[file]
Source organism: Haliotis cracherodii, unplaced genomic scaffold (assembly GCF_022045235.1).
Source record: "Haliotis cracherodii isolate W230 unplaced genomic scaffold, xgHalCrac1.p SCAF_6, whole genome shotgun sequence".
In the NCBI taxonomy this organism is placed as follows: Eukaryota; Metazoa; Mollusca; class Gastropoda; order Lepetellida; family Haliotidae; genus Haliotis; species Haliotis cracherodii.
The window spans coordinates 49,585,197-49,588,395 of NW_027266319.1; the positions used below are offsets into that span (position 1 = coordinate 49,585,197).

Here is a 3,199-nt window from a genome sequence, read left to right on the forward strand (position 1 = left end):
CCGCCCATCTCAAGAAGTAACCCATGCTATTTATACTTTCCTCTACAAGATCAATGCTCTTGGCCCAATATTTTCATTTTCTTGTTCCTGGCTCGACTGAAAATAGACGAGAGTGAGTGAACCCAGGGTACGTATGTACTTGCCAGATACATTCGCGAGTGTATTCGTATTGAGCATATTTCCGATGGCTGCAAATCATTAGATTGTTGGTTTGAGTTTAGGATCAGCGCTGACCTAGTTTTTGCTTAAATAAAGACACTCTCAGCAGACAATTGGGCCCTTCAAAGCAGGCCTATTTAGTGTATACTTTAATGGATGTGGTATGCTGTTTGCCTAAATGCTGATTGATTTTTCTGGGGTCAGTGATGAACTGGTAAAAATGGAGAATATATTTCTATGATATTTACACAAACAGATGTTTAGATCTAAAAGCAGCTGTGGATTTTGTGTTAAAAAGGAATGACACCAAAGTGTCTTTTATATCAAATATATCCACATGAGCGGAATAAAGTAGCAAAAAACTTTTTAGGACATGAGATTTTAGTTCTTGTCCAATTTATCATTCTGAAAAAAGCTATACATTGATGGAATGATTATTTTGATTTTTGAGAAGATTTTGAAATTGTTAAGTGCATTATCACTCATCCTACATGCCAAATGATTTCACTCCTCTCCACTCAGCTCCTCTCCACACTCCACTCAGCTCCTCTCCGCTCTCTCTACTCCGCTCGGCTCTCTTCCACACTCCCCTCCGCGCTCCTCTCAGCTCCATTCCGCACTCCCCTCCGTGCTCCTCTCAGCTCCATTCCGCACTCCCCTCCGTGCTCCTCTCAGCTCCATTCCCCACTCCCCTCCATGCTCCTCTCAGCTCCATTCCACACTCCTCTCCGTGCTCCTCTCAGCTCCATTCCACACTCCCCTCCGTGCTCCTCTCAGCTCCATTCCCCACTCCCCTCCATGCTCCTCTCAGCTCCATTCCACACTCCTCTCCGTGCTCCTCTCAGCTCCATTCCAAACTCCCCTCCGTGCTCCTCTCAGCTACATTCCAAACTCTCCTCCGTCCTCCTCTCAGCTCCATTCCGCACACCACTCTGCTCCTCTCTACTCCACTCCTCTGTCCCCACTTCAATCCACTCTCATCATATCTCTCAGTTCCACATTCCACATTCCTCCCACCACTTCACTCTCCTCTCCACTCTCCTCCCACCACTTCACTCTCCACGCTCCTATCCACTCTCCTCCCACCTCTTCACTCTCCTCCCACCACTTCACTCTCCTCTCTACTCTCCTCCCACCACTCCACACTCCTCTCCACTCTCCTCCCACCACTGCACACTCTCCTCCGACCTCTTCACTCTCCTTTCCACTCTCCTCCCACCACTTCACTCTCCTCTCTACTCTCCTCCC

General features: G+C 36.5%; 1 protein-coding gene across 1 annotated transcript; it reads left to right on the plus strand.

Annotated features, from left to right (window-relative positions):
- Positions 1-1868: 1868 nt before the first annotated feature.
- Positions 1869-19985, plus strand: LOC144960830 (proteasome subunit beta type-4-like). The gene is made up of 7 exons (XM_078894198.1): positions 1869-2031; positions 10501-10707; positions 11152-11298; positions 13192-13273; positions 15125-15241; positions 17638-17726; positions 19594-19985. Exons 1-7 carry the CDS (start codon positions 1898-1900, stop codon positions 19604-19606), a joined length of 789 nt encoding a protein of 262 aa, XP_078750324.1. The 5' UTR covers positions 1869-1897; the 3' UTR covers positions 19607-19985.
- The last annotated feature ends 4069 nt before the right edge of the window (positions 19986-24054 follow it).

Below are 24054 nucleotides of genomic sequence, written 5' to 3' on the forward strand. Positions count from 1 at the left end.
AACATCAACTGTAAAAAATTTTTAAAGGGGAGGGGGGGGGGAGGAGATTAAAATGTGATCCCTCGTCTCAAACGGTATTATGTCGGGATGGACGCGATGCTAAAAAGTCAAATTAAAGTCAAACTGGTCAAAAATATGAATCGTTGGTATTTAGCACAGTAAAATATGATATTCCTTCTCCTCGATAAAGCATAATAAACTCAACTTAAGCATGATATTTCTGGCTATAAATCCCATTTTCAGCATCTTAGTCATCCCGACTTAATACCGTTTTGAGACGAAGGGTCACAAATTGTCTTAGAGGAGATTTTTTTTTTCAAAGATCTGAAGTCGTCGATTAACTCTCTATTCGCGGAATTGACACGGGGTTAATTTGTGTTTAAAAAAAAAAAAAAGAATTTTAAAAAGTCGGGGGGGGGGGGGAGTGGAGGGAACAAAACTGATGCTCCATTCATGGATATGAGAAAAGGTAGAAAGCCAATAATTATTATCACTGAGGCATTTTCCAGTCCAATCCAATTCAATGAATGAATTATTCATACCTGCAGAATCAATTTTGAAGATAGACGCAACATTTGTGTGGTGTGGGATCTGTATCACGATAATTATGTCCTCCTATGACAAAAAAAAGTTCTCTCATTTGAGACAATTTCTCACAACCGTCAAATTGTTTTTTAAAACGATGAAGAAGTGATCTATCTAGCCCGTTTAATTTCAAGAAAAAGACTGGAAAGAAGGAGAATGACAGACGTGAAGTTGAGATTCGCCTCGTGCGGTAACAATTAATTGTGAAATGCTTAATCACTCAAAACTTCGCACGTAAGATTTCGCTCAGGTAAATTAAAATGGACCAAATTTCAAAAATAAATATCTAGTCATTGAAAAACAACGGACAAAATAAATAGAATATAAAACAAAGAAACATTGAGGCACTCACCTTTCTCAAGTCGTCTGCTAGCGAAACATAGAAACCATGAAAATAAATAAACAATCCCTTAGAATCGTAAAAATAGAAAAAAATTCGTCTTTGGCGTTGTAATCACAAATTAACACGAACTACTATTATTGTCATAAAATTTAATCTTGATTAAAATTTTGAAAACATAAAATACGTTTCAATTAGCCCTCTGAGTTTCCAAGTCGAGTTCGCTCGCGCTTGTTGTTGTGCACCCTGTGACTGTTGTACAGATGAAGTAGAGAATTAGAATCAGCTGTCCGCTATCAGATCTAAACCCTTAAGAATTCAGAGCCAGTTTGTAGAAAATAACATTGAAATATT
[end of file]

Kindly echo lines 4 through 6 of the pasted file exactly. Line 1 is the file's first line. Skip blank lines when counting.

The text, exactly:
The window spans coordinates 49,585,197-49,588,395 of NW_027266319.1; the positions used below are offsets into that span (position 1 = coordinate 49,585,197).

Here is a 3,199-nt window from a genome sequence, read left to right on the forward strand (position 1 = left end):
CCGCCCATCTCAAGAAGTAACCCATGCTATTTATACTTTCCTCTACAAGATCAATGCTCTTGGCCCAATATTTTCATTTTCTTGTTCCTGGCTCGACTGAAAATAGACGAGAGTGAGTGAACCCAGGGTACGTATGTACTTGCCAGATACATTCGCGAGTGTATTCGTATTGAGCATATTTCCGATGGCTGCAAATCATTAGATTGTTGGTTTGAGTTTAGGATCAGCGCTGACCTAGTTTTTGCTTAAATAAAGACACTCTCAGCAGACAATTGGGCCCTTCAAAGCAGGCCTATTTAGTGTATACTTTAATGGATGTGGTATGCTGTTTGCCTAAATGCTGATTGATTTTTCTGGGGTCAGTGATGAACTGGTAAAAATGGAGAATATATTTCTATGATATTTACACAAACAGATGTTTAGATCTAAAAGCAGCTGTGGATTTTGTGTTAAAAAGGAATGACACCAAAGTGTCTTTTATATCAAATATATCCACATGAGCGGAATAAAGTAGCAAAAAACTTTTTAGGACATGAGATTTTAGTTCTTGTCCAATTTATCATTCTGAAAAAAGCTATACATTGATGGAATGATTATTTTGATTTTTGAGAAGATTTTGAAATTGTTAAGTGCATTATCACTCATCCTACATGCCAAATGATTTCACTCCTCTCCACTCAGCTCCTCTCCACACTCCACTCAGCTCCTCTCCGCTCTCTCTACTCCGCTCGGCTCTCTTCCACACTCCCCTCCGCGCTCCTCTCAGCTCCATTCCGCACTCCCCTCCGTGCTCCTCTCAGCTCCATTCCGCACTCCCCTCCGTGCTCCTCTCAGCTCCATTCCCCACTCCCCTCCATGCTCCTCTCAGCTCCATTCCACACTCCTCTCCGTGCTCCTCTCAGCTCCATTCCACACTCCCCTCCGTGCTCCTCTCAGCTCCATTCCCCACTCCCCTCCATGCTCCTCTCAGCTCCATTCCACACTCCTCTCCGTGCTCCTCTCAGCTCCATTCCAAACTCCCCTCCGTGCTCCTCTCAGCTACATTCCAAACTCTCCTCCGTCCTCCTCTCAGCTCCATTCCGCACACCACTCTGCTCCTCTCTACTCCACTCCTCTGTCCCCACTTCAATCCACTCTCATCATATCTCTCAGTTCCACATTCCACATTCCTCCCACCACTTCACTCTCCTCTCCACTCTCCTCCCACCACTTCACTCTCCACGCTCCTATCCACTCTCCTCCCACCTCTTCACTCTCCTCCCACCACTTCACTCTCCTCTCTACTCTCCTCCCACCACTCCACACTCCTCTCCACTCTCCTCCCACCACTGCACACTCTCCTCCGACCTCTTCACTCTCCTTTCCACTCTCCTCCCACCACTTCACTCTCCTCTCTACTCTCCTCCC